H.E. Mr. Grant Pogosyan, Ambassador of the Republic of Armenia
UPDATE: Sep 24, 2019
Prospering Through Peaceful Political and Economic Reforms
—– Armenia is located in the highlands of the Caucasus region, and has a long history. How would you describe the features of Armenia?
Armenia is often referred to as a “survival nation.”During its four-millennia-long history, it has been located at the crossroads of ancient civilizations, different religious and cultural powers, and at times it was surrounded and subdued by powerful empires. Our nation is similar to Japan in many aspects. Due to the rugged terrains of the Armenian Highlands our people developed hard-working lifestyles. Just like the Japanese, our nation also had to deal with devastating earthquakes. Being predominantly mono-ethnic states, both of our nations stand out with their distinctive cultures, rich traditions as well as a unique language that has been preserved throughout history. Armenia also focuses on science and engineering education to produce innovation-minded experts who boost the nation’s high-tech industries. Meanwhile, there are also common challenges for both Armenia and Japan related to the rapid globalization process.
—– How has Armenia’s nation-building progressed after independence in 1991?
Immediately after independence we faced many social and economic problems which needed urgent solutions. But these challenges were met with a lot of enthusiasm by our people and an outlook to future opportunities. With international assistance and through hard work on social and economic reforms, we gradually transitioned into a democratic country with a free market economy. We are particularly thankful to the Japanese Official Development Assistance, which has been producing good results in wide-ranging areas and has clearly contributed to Armenia’s growth. Today, Armenia is a modernized country, with an open and democratic society that prides itself in its hospitality. A year ago, a week of large-scale peaceful demonstrations by the public led to revolutionary changes in the country’s political order. Our new government is currently aiming to achieve sustained economic growth as well as combat corruption and reduce poverty.
—–Japan and Armenia have enjoyed strong bilateral ties since 1992. What is your priority mission for further strengthening the relations as Ambassador to Japan?
The embassy focuses on introducing Armenia to Japan through publications, concerts, exhibitions, talks and radio/TV appearances. Armenia has a long history of wine making which is evidenced by the world’s oldest winery (6100y.o.) found in the Areni region. Armenian wines, brandy and other products are gradually gaining popularity in Japan and around the world. Armenia is a modern IT hub where the world’s leading multinational IT companies have branches, and we will host the World Congress on Information Technologies (WCIT-2019) in Yerevan this October. Last year, Armenia signed an Investment Agreement with Japan, making it the first country in the region to do so. Hence, we expect an increase in investments from Japan and further strengthening of our economic ties. The number of visitors from Japan has been growing steadily. In fact, since the opening our embassy in Tokyo in 2010 the figure grew 100 times. Last September, Mr. Taro Kono made his first visit to Armenia as Minister of Foreign Affairs, and I hope Prime Minister Abe and other high-ranking officials and business leaders will follow suit soon.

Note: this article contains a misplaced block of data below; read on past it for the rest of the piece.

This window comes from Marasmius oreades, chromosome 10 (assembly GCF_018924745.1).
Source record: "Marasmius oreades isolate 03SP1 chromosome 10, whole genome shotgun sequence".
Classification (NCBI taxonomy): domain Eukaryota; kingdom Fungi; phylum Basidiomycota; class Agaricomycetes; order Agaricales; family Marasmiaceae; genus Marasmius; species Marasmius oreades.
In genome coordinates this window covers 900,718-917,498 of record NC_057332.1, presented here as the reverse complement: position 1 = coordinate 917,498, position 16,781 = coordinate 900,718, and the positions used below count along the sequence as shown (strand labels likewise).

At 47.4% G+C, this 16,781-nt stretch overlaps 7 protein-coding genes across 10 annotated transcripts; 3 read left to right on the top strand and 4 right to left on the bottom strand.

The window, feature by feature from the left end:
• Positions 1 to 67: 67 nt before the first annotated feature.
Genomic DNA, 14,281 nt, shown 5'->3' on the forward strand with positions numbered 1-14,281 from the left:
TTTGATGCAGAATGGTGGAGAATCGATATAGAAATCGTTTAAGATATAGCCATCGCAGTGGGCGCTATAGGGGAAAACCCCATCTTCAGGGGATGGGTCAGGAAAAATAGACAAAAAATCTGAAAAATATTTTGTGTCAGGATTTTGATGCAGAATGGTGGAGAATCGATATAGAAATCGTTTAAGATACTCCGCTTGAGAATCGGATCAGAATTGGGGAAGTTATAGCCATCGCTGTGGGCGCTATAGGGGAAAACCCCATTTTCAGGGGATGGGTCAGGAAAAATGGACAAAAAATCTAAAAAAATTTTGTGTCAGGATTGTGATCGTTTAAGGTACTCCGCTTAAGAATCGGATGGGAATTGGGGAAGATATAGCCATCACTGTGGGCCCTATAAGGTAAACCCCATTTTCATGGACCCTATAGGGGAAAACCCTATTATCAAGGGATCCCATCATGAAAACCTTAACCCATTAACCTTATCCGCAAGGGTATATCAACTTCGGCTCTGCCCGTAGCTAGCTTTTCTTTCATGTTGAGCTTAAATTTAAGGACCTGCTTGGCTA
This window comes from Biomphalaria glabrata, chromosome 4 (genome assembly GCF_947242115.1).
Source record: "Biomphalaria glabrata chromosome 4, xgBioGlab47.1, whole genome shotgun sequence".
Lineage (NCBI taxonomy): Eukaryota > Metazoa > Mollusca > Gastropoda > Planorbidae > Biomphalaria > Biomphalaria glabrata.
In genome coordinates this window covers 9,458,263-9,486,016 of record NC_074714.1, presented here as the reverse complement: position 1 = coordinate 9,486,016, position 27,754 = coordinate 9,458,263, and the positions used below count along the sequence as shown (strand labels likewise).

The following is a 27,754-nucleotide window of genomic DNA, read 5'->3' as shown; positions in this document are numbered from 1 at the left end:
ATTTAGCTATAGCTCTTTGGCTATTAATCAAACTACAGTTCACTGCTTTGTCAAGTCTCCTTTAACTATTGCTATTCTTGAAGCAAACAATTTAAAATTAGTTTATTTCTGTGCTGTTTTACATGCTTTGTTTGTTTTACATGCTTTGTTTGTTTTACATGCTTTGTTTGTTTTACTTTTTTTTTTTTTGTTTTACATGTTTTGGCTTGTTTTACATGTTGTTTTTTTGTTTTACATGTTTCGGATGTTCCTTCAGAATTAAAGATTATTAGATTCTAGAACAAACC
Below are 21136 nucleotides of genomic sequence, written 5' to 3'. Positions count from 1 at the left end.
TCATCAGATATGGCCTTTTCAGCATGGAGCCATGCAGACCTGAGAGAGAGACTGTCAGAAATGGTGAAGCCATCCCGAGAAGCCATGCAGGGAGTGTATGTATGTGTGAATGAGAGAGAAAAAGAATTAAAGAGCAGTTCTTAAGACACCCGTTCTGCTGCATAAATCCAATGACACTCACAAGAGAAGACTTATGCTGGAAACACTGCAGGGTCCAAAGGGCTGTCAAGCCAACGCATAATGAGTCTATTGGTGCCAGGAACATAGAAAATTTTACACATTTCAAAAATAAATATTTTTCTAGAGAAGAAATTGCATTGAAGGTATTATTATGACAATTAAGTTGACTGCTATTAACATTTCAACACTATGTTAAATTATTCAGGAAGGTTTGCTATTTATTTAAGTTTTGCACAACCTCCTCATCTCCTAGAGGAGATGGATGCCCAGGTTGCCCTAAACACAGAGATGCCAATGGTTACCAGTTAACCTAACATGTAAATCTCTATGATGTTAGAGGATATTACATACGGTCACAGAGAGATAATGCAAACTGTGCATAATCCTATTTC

—–Are there any prospects for a peaceful resolution of the prolonged Nagorno-Karabakh conflict with Azerbaijan?
The Nagorno-Karabakh region, or as we call it Artsakh, has a very long Armenian heritage and Armenian people have inhabited this region for millennia. During the Soviet era, it was incorporated into the territory of Soviet Azerbaijan as an autonomous region. Before the collapse of the USSR, independence movements were taking place in many republics and regions, and the people of Artsakh was among the first who requested a change of their status, but the initially peaceful demonstrations, unfortunately, turned into an armed conflict. Since the 1994 ceasefire, it was agreed to negotiate the settlement with mediation of the OSCE (Organization for Security and Cooperation in Europe) Minsk Group, led by France, Russia and the USA. The negotiations, which are based on the three major principles including respect of people’s right for self-determination, non-use of force and territorial integrity, are still ongoing. Even if it requires more years of negotiations, there is certainly no alternative to a peaceful resolution.
—–You lived in Japan for some years as Professor of ICU (International Christian University) before you became Ambassador to Japan. How would you view the current Japan?
During my work in academia, I have been involved in a wide range of activities as a foreigner residing in Tokyo. In my view, Japan is currently facing serious issues related to “rapid globalization” and as an “ageing society.” When I was a board member of the “International Society for Hospitality” in the city of Mitaka, and co-chair of the “Roundtable Committee on Internationalization” in the Mitaka-city Office, we addressed issues related to the integration of foreigners in the city, including matters of cross-cultural, health, education and language acquisition. At ICU, I founded the Global Leadership Studies – an intensive summer school for middle managers of Japanese major companies, which trains decision-making and leadership skills, with a global outlook focusing on cross-cultural competency and English proficiency. Japan’s economy must sustain its growth and high standards, and I think Japan is going in the right direction, as the serious issues I mentioned above are under scrutiny of the government and the public.
（Interview by Shu Tamaru, FEC Counsellor）